- A Ghanaian man with a visual disability, Carruthers Tetteh, has shared his account of how he lost his eye sight
- He also detailed his journey into law
- Tetteh sat for an interview with Ghanaweb
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At the age of 11, Carruthers Tetteh lost his sight but not his determination and zeal to achieve his dreams. Against all odds, he envisioned a future full of hope.
He got used to the new normal but was not despaired.
Despite the herculean obstacle of being visually incapacitated, Carruthers continues to work hard at his dream of becoming a lawyer someday.
Last year, a determined Carruthers sat for the law school entrance exams but encountered a major setback against his goal.
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He failed the test despite the days and weeks of efforts he put into earning remarkable scores. However, this has not dampened his spirit nor changed his pursuit of a career as a lawyer.
Carruthers recently sat for an interview with Ghanaweb and recounted how he lost his eye sight at the tender age of 11 years.
The determined Ghanaian man, who sees hope at the end of his tunnel, also shed light on his journey so far as he takes steps to achieve his dreams.
Carruthers noted that God has blessed him with a lot of abilities, including the ability to see, hear, and walk.
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''The fact that you have lost one or two abilities does not make you a disabled person. Always say to yourself ‘I can make it’'."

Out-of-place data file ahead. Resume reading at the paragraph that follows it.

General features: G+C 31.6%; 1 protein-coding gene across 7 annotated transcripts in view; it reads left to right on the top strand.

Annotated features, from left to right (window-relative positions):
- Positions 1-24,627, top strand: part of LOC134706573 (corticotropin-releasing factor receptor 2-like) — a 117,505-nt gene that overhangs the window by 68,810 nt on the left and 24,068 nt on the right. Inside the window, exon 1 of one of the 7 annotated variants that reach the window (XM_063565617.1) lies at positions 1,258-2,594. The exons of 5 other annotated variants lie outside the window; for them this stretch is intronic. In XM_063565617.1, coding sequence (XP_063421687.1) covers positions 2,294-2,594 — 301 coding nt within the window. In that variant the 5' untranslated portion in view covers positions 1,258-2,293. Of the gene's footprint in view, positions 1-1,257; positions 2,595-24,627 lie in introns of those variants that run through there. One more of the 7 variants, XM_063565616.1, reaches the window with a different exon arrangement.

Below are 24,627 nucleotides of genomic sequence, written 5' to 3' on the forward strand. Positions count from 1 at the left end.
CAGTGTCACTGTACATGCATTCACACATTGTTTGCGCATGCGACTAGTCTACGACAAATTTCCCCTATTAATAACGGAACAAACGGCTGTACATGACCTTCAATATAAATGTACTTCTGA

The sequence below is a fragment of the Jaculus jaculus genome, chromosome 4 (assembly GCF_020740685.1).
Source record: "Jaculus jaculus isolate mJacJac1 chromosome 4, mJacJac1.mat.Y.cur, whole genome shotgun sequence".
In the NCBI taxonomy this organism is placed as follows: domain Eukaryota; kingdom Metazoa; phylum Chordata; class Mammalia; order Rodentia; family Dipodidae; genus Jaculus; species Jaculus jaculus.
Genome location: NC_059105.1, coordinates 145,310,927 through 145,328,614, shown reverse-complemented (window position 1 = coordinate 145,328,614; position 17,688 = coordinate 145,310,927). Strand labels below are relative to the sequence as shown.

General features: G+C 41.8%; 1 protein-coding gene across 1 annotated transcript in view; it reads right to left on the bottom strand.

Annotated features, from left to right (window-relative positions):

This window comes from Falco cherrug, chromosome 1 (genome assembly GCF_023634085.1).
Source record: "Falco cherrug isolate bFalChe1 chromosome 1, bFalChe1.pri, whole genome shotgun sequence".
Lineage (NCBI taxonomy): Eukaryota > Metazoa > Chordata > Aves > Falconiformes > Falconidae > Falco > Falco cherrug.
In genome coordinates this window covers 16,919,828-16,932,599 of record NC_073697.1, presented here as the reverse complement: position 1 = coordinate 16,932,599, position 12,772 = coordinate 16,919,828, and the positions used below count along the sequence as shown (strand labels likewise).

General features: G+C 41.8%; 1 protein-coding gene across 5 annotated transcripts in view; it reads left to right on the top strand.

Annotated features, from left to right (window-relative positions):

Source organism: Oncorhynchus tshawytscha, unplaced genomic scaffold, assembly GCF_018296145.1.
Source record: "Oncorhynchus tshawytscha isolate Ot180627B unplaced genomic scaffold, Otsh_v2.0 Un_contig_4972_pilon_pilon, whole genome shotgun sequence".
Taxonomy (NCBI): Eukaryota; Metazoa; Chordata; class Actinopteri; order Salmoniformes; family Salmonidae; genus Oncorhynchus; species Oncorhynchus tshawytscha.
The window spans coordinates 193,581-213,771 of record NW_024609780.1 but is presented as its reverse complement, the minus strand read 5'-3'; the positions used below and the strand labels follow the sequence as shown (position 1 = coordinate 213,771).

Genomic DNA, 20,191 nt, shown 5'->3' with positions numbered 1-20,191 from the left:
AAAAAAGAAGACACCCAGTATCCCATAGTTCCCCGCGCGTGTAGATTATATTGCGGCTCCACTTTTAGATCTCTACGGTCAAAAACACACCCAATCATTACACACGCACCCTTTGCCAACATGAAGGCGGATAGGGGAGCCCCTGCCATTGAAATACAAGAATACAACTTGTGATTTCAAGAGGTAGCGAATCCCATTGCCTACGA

Carruthers has defeated many obstacles, shattered barriers, crossed several social limitations, and braved stereotypes.
Despite his initial failure after he sat for the law school entrance exams, he reveals that he is preparing for another one.
Watch the inspirational account of Carruthers as he details how he lost his sight and talks about his journey to becoming a lawyer:
In another story, an Eritrean lady, Haben Girma, etched her name in stone when she became the first blind and deaf graduate of Harvard Law School in the United States.
However, she did not earn this feat on a silver platter.
She had to work hard, but with her self-worth and belief she imprinted her name in the sands of history. The Eritrean native shattered barriers of race, gender, and disability to become the first deaf-blind graduate of one of the most selective and prestigious law schools in the world.
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